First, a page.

Israel does indeed live in a dangerous part of the world.  But its colonial rule is calculated to ensure that it remains a target and that the region remains destabilized.  And that part of the world is far less dangerous for Israelis than it is for the Palestinians who live as subjects rather than citizens.  One might think that Warren would be moved by the fact that Israel’s latest assault on its colony displaced over 25% of Gaza’s population, killing over 2,100 people, 70% of them civilians, as against seven Israeli civilians and 64 Israeli soldiers.  
One reason why there are so few liberal democracies in the Middle East is that the United States executive, with the support of Congress, props up so many dictatorships.  That aside, I’m not sure if you can really call a nation that possesses colonies a “liberal democracy”.  Can a “liberal democracy” exist alongside such unconscionable imbalances in power?  Can a country that denies people over whom it holds such power their self-determination really be called a “liberal democracy”? 
Warren can talk all she wants about the threat posed by Hamas—never mind that like Hamas, Israel launches its weapons from amidst densely-populated civilian areas—but she can’t address the fact that if Hamas stopped launching its rockets tomorrow, forever, Palestinians would be no closer to securing their citizenship. 
The Israeli regime simply isn’t interested in relinquishing control over its colonies without prodding.  Too many illegal settlements have been constructed, too much of the national security apparatus has been committed, and too many shots in Israel are called by dangerous fundamentalists. 
I hope that Warren continues to fight for the rights and welfare of the disadvantaged and disenfranchised majority in the United States.  I hope that she continues to call for regulating the economy in a way that distributes wealth and access more equitably.  And I hope that as she does so she thinks a little bit harder about her dangerously simplistic view of the international stage, so far adrift from the moral vision she promotes at home.
But whatever Warren does in the Senate or on a wider stage, her insistence that to do right by people you have to get them on their feet and give them a chance will always ring a little bit more hollow, knowing as we do that she is an apologist for a colonial government which denies its subjects their rights to govern themselves and instead pulverizes them with the money and weapons Warren sent their way.

Her cynical support for colonialism denies others the opportunity to make that better, fairer, more just and equal world about which she speaks so compellingly at home.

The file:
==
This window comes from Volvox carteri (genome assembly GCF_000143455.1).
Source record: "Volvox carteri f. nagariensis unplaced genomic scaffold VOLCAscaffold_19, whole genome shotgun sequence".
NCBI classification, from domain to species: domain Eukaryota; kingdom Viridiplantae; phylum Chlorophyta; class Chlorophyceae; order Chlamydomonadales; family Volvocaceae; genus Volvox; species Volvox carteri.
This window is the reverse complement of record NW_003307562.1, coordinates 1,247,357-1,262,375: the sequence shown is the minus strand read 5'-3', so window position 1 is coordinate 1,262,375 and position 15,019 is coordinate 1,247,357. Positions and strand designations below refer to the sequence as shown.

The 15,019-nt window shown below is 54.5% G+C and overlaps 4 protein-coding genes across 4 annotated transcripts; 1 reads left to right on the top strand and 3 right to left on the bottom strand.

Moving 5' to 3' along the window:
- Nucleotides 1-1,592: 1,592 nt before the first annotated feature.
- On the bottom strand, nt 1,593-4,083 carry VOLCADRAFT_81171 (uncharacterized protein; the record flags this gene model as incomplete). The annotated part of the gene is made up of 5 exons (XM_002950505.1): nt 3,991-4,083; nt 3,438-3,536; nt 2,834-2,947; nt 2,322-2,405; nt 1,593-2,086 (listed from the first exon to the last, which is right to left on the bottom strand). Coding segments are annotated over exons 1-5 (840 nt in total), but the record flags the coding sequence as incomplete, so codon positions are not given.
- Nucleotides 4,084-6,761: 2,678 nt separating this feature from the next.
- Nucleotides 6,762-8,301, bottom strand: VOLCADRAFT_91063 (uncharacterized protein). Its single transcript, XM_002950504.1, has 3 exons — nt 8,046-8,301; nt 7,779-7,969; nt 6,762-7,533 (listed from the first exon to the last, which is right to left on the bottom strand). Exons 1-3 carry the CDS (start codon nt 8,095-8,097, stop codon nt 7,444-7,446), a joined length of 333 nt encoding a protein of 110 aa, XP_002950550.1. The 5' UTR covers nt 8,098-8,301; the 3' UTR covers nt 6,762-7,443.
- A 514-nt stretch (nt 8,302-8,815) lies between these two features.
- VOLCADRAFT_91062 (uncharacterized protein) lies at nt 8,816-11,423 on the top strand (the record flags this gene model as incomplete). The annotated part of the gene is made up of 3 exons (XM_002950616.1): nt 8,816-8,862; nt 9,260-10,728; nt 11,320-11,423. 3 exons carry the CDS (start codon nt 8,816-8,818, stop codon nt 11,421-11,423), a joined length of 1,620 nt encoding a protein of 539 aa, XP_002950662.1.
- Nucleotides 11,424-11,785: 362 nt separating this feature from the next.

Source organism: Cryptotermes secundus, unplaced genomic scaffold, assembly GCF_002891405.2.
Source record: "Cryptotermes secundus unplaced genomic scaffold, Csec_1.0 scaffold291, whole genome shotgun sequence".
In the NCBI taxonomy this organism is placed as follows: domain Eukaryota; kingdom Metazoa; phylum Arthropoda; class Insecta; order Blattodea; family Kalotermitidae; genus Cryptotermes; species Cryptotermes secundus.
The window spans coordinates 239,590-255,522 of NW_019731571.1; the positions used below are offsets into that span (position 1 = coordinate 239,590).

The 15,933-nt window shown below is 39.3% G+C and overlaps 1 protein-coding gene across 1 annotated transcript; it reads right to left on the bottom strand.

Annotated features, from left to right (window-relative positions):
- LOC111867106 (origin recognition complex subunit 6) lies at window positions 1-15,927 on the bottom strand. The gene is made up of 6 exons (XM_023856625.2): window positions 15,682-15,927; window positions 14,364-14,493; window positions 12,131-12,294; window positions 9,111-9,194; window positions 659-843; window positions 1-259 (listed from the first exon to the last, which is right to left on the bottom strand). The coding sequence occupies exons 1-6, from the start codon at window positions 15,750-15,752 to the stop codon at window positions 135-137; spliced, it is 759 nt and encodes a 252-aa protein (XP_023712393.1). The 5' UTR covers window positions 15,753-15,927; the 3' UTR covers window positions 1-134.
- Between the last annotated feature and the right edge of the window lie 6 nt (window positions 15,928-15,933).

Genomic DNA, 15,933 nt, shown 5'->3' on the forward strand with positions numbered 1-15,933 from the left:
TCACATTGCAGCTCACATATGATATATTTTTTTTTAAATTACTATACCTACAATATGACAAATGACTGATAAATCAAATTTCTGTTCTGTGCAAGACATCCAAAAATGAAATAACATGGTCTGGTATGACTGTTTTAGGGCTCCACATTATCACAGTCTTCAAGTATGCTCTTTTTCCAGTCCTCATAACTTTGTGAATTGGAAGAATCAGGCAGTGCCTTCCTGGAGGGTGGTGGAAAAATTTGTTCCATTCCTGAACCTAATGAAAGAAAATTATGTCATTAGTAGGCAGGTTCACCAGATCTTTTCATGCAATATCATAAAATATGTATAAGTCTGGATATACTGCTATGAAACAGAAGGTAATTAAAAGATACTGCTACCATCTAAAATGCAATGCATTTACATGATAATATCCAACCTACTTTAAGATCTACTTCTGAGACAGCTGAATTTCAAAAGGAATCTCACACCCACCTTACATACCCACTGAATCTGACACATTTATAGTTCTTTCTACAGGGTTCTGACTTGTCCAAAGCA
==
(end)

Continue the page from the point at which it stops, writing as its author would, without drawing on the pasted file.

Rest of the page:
European History, Day 2

In spite of the impending long week-end, there was a good turnout for Day 2 of European History Since 1648 at UNLV, so far un-derailed by my efforts to use classroom technology.
Frans Hals, Archers of St Hadrian's*
We began with introductions, which will allow me to begin the slow process of getting to know the very diverse group of students in the room who were drawn to the course for diverse reasons—both utilitarian and intellectual.  There are students from Computer Science, Biology, and Anthropology Departments, to name but a few.  Most, however, are history or secondary education majors. 
By way of orienting students to the 17th century, our starting point for the course, we had a conversation about beginnings.  After all, narratives are shaped by their starting points.  A conventional rationale for 1648 is the Peace of Westphalia, which concluded the 30 Years War and created a new framework for European power relations.  
But other moments in 1648—the independence of the Dutch Republic; the resumption of the English Civil War which culminated in the execution of a king; a treaty with the Omani imam which led to the expulsion of the Portuguese from the Persian Gulf—provide us with different snapshots of a formative year for Europe, and different starting points.  Each of those allow us to say very different things about where Europe was "coming from", and where it was "going" in 1648.
For the remainder of the class, we discussed what Europe looked like in the 17th century, in terms of geography, demography, and economics.  My organizational skills leaving much to be desired, we ran out of time to discuss the political and religious realms, but we’ll pick up with those on Tuesday, and they should serve as a good introduction to our conversations about Locke, Hobbes, and other theorists of states and societies. 
The first two days have involved me doing a lot of talking, but next week, when students begin reading primary sources, we'll start what I hope will be the more exciting part of the class.

Stay tuned, and happy Labor Day!
* One of many civic groups which claimed credit for freeing the Netherlands from Spanish rule